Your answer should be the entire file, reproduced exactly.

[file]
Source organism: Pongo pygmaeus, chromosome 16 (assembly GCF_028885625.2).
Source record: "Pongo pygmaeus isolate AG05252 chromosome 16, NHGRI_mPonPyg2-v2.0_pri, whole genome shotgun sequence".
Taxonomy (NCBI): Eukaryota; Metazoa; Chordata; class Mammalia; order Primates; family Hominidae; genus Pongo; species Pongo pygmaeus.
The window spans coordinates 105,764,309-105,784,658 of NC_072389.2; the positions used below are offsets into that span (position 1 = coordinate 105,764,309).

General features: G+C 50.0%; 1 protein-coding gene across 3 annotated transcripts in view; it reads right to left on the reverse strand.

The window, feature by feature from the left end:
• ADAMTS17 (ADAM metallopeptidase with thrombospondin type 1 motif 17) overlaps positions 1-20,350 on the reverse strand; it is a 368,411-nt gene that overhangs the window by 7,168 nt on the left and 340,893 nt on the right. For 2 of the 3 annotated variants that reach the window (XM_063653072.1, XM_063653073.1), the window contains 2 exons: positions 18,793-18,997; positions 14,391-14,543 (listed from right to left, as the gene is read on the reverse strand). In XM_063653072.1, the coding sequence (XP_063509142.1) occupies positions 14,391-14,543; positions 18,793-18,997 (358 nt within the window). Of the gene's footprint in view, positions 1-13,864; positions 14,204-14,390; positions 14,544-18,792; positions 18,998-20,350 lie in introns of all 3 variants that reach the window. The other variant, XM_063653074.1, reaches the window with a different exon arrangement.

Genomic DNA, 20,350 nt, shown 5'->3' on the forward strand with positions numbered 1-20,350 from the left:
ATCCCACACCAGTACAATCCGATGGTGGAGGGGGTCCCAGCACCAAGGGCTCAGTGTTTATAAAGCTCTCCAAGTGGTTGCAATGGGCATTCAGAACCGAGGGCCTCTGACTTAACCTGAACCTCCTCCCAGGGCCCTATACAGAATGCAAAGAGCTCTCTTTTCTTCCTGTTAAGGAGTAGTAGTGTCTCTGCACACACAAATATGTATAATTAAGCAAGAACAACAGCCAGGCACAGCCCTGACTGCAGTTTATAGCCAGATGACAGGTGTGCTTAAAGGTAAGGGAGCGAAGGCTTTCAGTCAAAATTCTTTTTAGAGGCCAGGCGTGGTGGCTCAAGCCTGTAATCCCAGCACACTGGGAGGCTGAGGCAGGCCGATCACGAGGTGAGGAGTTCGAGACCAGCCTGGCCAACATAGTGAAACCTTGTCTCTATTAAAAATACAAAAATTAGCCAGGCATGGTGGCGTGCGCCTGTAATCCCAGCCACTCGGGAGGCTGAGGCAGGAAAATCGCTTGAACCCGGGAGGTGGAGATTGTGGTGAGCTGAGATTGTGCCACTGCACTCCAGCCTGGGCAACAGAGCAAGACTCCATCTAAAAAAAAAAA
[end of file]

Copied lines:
Source organism: Pongo pygmaeus, chromosome 16 (assembly GCF_028885625.2).
Source record: "Pongo pygmaeus isolate AG05252 chromosome 16, NHGRI_mPonPyg2-v2.0_pri, whole genome shotgun sequence".
Taxonomy (NCBI): Eukaryota; Metazoa; Chordata; class Mammalia; order Primates; family Hominidae; genus Pongo; species Pongo pygmaeus.
The window spans coordinates 105,764,309-105,784,658 of NC_072389.2; the positions used below are offsets into that span (position 1 = coordinate 105,764,309).

General features: G+C 50.0%; 1 protein-coding gene across 3 annotated transcripts in view; it reads right to left on the reverse strand.

The window, feature by feature from the left end:
• ADAMTS17 (ADAM metallopeptidase with thrombospondin type 1 motif 17) overlaps positions 1-20,350 on the reverse strand; it is a 368,411-nt gene that overhangs the window by 7,168 nt on the left and 340,893 nt on the right. For 2 of the 3 annotated variants that reach the window (XM_063653072.1, XM_063653073.1), the window contains 2 exons: positions 18,793-18,997; positions 14,391-14,543 (listed from right to left, as the gene is read on the reverse strand). In XM_063653072.1, the coding sequence (XP_063509142.1) occupies positions 14,391-14,543; positions 18,793-18,997 (358 nt within the window). Of the gene's footprint in view, positions 1-13,864; positions 14,204-14,390; positions 14,544-18,792; positions 18,998-20,350 lie in introns of all 3 variants that reach the window. The other variant, XM_063653074.1, reaches the window with a different exon arrangement.

Genomic DNA, 20,350 nt, shown 5'->3' on the forward strand with positions numbered 1-20,350 from the left:
ATCCCACACCAGTACAATCCGATGGTGGAGGGGGTCCCAGCACCAAGGGCTCAGTGTTTATAAAGCTCTCCAAGTGGTTGCAATGGGCATTCAGAACCGAGGGCCTCTGACTTAACCTGAACCTCCTCCCAGGGCCCTATACAGAATGCAAAGAGCTCTCTTTTCTTCCTGTTAAGGAGTAGTAGTGTCTCTGCACACACAAATATGTATAATTAAGCAAGAACAACAGCCAGGCACAGCCCTGACTGCAGTTTATAGCCAGATGACAGGTGTGCTTAAAGGTAAGGGAGCGAAGGCTTTCAGTCAAAATTCTTTTTAGAGGCCAGGCGTGGTGGCTCAAGCCTGTAATCCCAGCACACTGGGAGGCTGAGGCAGGCCGATCACGAGGTGAGGAGTTCGAGACCAGCCTGGCCAACATAGTGAAACCTTGTCTCTATTAAAAATACAAAAATTAGCCAGGCATGGTGGCGTGCGCCTGTAATCCCAGCCACTCGGGAGGCTGAGGCAGGAAAATCGCTTGAACCCGGGAGGTGGAGATTGTGGTGAGCTGAGATTGTGCCACTGCACTCCAGCCTGGGCAACAGAGCAAGACTCCATCTAAAAAAAAAAA